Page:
Journal of Investment Strategies

Welcome to the spring 2013 issue of The Journal of Investment Strategies. You will find four papers in this issue: three research papers and one in the Investment Strategy Forum section. The research papers cover topics from high-frequency trading to portfolio construction to econometric modeling. The paper in the forum section continues the ongoing debate on the topic of risk parity.


In the first paper of the issue, "High-frequency trading and long-term investors: a view from the buy side", Nataliya Bershova and Dmitry Rakhlin present an extensive overview of the impact of high-frequency trading on long-term investors. High-frequency trading has attracted a great deal of attention in recent years, and especially so in the aftermath of the flash crash experience of May 6, 2010. Some see high-frequency trading as a useful and integral part of the market, providing liquidity to other investors, while others view it as being predatory in nature, "stealing ticks" ahead of slower investors and causing increases in both the cost of trading and volatility. As always in such situations, opinions usually vary according to the market perspective of the analyst.

It is therefore particularly welcome to see a serious and deep study focused not only on high-frequency trading itself, but more specifically on its impact on long-term investors. Bershova and Rakhlin's paper offers a broad overview of the field and a well-designed methodology for gauging such impact. The authors are careful to look across both mature markets, exemplified by the London equity markets, and markets that are undergoing significant structural changes, exemplified by the Tokyo equity markets. Their study dispels many misconceptions about the impact of high-frequency trading (such as its perceived predatory function) by showing that, while it does indeed cause a rise in intraday volatility, the adverse effect on trading costs is more than offset by the compression of bid-offer spreads. Given the provenance of these findings and the wealth of data that went into the research, I believe that the Bershova-Rakhlin study will be a welcome dose of sober analysis in this area filled with too much passion, sometimes at the expense of precision.

In the issue's second paper, "Properties of the most diversified portfolio", Yves Choueifaty, Tristan Froidure and Julien Reynier step into the important debate over what should be considered to be the "best constructed" equity portfolio. They introduce the "diversification ratio": a ratio of the weighted average return volatility of the constituents of a portfolio to the portfolio's overall return volatility. They define the maximum diversified portfolio as the one that maximizes this ratio.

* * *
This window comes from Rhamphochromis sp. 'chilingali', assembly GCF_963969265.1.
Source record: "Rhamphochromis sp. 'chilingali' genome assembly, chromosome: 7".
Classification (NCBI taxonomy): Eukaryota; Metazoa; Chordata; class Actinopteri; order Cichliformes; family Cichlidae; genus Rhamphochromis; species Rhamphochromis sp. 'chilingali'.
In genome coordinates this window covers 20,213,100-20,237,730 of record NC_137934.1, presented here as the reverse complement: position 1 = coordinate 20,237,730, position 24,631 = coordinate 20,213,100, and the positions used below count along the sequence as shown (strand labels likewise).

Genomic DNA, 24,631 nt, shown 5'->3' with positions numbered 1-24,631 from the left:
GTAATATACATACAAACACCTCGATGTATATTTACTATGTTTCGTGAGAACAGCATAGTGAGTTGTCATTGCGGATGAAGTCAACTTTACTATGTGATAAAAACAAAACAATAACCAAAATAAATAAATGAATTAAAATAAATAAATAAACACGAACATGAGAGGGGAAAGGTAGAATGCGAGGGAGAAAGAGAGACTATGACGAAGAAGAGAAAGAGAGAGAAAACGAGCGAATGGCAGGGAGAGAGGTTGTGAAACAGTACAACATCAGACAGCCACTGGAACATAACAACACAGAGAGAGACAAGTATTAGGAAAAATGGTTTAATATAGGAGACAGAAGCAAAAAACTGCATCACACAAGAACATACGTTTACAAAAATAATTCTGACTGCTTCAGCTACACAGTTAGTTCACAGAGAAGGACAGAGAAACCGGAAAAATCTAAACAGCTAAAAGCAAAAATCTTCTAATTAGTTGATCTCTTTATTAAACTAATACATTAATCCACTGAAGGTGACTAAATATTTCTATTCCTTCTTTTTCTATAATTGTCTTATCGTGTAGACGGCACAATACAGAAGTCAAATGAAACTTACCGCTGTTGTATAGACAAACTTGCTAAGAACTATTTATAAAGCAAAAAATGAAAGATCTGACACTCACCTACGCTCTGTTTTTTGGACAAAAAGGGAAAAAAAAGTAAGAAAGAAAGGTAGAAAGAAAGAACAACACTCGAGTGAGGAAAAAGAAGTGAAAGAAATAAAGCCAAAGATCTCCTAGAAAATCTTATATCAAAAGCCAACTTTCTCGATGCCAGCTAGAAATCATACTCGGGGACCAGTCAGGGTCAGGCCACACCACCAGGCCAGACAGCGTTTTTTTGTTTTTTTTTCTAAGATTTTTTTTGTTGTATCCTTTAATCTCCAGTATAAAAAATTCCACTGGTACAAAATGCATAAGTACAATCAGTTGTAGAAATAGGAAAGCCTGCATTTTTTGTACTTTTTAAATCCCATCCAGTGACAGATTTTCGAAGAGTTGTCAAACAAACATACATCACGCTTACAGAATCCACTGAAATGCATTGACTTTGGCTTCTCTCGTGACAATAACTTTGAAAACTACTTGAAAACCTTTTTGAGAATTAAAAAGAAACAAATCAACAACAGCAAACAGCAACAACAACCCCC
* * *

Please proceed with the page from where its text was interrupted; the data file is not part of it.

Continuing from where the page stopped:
The authors also introduce a number of invariance principles that well-designed portfolios must respect. They argue that while the maximum diversified portfolio satisfies all of them, conventional alternatives such as equal-weighted portfolios, equal-risk-contribution portfolios and minimum-variance portfolios do not. We refer the interested reader back to previous issues of our journal for more discussion on this subject: see "Understanding risk based portfolios" by Taliaferro from Volume 1, Issue 2; "Balanced baskets: a new approach to trading and hedging risks" by Bailey and Lopez de Prado from Volume 1, Issue 4; "Alternative indexing methods: point of reference - does it matter?" by Gander et al from Volume 2, Issue 1; and finally the discussion paper by Goldberg and Mahmoud in this issue.

One important limitation that is partially responsible for the results in this paper is the constraint of having a long-only portfolio. When portfolios can hold both long and short positions, the maximum diversification requirement may lead to unintended consequences. Alternatively, when it is the relative performance of the portfolio that is relevant and it is the active weights of the portfolio compared with its benchmark that are therefore being optimized, having the maximum diversification portfolio as the benchmark can also lead to portfolios that might be less intuitive.